Pencils ready? Begin.

Your GMAT (Graduate Management Admission Test) question of the day is this:

College Board members strongly claimed that college athletes will never be paid for a salary to play for their schools. College athletes are easily awarded a scholarship worth $15,000 – $25,000 or more per year, plus a career after college that can be worth a million dollars over a lifetime. Additionally, the athletes receive all kinds of perks while they are in college, like staying at fancy hotels and being seen on national TV. It’s hard to put a price tag on all of that.

Which of the following, if true, most severely weakens the argument presented above?

A. It is very difficult to put a numeric value on exactly how much an athlete is worth to a college.
B. Certain college sports generate millions of dollars for college athletic programs. It’s estimated that the university gains $70,000 per year in revenue per scholarship player. The actual number should actually be higher.
C. All those millions of dollars from TV contracts and ticket sales only help athletic departments balance their bottom line.
D. The NCAA doesn’t allow the universities to sell a college football jersey with a player’s name on it, but they will sell the jersey with the player’s number on it.
E. Amateurism means that one plays strictly for the enjoyment of the sport, not the remuneration.

Surprisingly, “School presidents and Mark Emmert are a pack of greedy swine” isn’t listed as one of the answers.

The correct answer to the question is here.

16 Comments

Filed under The NCAA

16 responses to “Pencils ready? Begin.

  1. For me, the answer is E (although there should be an all of the above). Let’s drop the pretense that these are NFPs offering educational opportunities in exchange for a higher education, and the players are just college students that play for the love of the game. Let the free market work, and the players be compensated for their market value … And everyone pays their taxes.

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    • Biggus Rickus

      I’d actually prefer the radically opposite course, drop athletic scholarships and field teams with students who can get into your school. But there’s no money in that, so it’ll never happen.

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      • Derek

        I agree with the answer but I don’t agree that there’s no money in it. While it’s plausible that the have nots scoop up the guys who can’t read but aren’t worth an early NFL investment, the current haves don’t have to face the Troy states and Jacksonville states of the world to fill out a schedule if they don’t want to. If the current major conferences plus ND instituted a rule requiring colleges only play with members of their student body AND that they were only going to play each other I just don’t see the fans all of sudden deciding that they don’t care how their team does. But for the issue of ensuring compliance, which is never easy, I think most fans would be very pleased with the change. I just don’t buy the idea that we couldn’t field a team of students who, if they practiced and applied themselves, couldn’t offer watchable football especially since it would be played against their peers. Hell, I’m still watching my team this year and the offense is completely unwatchable. You give me the choice between semi-illiterate, so-called “student athletes” who are in it to prep for the NFL and 85 guys who are just playing for UGA and I’ll take the latter.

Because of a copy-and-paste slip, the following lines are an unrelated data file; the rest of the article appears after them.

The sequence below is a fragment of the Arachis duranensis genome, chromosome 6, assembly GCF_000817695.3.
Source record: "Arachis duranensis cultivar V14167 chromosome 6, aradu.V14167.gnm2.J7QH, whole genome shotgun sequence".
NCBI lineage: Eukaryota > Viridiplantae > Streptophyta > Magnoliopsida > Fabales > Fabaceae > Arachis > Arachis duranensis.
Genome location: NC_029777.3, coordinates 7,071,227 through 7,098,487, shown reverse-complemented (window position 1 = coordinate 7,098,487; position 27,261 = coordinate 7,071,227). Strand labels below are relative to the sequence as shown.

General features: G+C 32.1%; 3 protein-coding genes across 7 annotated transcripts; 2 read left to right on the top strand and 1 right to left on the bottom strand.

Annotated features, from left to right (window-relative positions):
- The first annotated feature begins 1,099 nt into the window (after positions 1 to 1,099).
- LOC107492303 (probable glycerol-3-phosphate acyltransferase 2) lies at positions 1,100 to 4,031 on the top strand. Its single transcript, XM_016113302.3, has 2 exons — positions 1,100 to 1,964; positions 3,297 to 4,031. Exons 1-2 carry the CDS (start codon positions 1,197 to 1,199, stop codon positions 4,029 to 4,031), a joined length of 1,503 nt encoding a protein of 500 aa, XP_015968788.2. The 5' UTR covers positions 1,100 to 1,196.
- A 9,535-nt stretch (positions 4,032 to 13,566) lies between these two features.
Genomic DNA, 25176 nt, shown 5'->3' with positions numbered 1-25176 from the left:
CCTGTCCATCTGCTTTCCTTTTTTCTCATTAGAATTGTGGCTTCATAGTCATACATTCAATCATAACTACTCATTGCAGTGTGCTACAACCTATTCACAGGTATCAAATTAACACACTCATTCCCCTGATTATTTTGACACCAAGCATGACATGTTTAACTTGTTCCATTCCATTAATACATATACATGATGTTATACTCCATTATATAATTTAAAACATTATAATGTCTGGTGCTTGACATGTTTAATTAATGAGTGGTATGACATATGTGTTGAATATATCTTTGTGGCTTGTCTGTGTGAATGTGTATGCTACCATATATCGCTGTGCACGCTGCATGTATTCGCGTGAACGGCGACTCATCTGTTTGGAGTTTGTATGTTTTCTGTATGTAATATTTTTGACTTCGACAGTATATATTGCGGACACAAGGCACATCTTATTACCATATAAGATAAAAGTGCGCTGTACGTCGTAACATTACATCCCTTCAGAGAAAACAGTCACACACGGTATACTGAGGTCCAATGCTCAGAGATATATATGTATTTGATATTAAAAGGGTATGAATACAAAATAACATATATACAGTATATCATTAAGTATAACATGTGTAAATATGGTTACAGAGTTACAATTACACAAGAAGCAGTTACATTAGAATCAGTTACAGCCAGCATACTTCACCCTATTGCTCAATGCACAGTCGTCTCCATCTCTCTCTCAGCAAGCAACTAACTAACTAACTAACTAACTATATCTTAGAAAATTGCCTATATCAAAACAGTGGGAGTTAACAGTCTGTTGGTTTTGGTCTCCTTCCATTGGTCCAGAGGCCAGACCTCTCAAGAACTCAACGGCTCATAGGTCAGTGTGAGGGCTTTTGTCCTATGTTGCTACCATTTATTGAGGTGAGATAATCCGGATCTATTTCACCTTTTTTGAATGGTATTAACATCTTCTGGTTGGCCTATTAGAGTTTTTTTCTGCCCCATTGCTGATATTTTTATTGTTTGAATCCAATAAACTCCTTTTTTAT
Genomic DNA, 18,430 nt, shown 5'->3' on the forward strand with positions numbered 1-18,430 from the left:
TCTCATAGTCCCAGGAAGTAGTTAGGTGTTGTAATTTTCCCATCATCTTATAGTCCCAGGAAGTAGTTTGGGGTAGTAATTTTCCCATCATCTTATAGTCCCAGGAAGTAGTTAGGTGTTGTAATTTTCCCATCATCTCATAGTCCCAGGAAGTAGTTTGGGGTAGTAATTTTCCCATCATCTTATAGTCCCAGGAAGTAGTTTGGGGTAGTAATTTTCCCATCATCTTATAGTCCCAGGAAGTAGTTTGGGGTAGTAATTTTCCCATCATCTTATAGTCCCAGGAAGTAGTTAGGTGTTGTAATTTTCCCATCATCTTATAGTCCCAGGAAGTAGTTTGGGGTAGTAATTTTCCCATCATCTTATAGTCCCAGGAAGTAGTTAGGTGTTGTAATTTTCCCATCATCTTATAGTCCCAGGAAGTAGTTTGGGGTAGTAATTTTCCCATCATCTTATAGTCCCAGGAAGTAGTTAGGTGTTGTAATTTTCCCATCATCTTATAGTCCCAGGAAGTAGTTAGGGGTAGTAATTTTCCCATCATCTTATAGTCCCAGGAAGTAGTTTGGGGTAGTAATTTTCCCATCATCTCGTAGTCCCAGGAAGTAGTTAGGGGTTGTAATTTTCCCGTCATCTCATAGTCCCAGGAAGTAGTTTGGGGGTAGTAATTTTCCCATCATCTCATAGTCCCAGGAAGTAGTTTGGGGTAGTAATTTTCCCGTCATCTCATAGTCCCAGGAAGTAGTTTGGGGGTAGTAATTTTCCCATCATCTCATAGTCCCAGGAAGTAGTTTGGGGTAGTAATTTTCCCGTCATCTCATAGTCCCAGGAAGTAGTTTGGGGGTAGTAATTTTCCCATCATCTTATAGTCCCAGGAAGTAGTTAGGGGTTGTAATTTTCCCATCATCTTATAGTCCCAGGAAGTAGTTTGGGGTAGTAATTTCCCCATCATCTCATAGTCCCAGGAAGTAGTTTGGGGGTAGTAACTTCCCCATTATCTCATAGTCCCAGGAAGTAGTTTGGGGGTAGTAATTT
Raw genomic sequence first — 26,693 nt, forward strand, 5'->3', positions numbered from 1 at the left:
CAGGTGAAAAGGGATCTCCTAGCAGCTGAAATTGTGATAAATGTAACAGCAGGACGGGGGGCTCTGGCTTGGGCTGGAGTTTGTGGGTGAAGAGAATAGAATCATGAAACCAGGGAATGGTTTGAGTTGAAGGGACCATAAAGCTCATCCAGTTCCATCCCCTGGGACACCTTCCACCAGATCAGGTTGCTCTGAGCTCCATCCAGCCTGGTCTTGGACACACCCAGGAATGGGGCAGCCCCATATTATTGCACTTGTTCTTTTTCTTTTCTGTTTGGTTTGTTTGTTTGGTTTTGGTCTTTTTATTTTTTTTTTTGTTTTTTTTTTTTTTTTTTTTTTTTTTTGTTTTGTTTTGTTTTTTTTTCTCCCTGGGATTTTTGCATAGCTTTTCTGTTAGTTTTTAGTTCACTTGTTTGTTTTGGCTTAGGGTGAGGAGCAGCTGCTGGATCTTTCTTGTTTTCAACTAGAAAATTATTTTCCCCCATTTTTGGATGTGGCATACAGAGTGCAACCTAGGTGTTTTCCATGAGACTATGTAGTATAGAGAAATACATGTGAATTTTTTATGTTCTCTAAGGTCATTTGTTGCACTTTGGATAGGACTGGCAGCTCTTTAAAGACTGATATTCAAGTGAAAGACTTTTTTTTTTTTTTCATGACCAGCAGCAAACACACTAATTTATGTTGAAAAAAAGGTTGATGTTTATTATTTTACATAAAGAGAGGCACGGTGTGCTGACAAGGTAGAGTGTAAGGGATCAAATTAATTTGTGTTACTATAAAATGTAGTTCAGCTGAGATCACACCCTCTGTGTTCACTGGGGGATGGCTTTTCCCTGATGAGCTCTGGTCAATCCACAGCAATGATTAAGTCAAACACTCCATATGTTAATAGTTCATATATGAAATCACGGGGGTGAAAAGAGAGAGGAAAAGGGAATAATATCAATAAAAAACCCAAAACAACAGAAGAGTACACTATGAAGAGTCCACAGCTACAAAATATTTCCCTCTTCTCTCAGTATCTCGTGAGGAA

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      • Napoleon BonerFart

        Division III and your local high school welcomes your support. Season tickets are cheap.

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      • BR, in a perfect world, I agree with you, but that’s not going to happen. 😉

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      • lakedawg

        Not sure I would spend 7 or 8 grand a year to see that.

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        • Derek

          I didn’t pay that much but I was in school in 1989 and 1990 and went to all the home games and there’s no way we were any worse than we’d be in this scenario. Moreover, I can’t see talent/interest correlation. I mean how many UGA fans don’t give a damn what the Falcons do? Is it really better football because the Falcons have better players?

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  2. charlottedawg

    Senator, everyone who’s anyone knows that the gmat is taken on a computer therefore no pencil would be utilized for a logic question. 😉

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  3. @gatriguy

    Pigs get fat and hogs get slaughtered. A lesson the NCAA, the conferences, and the university presidents never bothered to learn.

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  4. Chi-town Dawg

    I was told there’d be no math involved when reading this blog.

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    • Bulldog Joe

      That’s OK.

      The NCAA doesn’t want you to figure out what a million dollar lifetime nets out to annually, anyway.

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  5. watcher16

    B!! I got it right!

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  6. simpl_matter

    34% of responders answered that wrong!?! Wowzers, that’s scary.

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    • Sh3rl0ck

      I am surprised at your surprise. I would also like to point out that this is for GMAT prep. If you proposed the question to the general population, about 34% would get it right.

      Like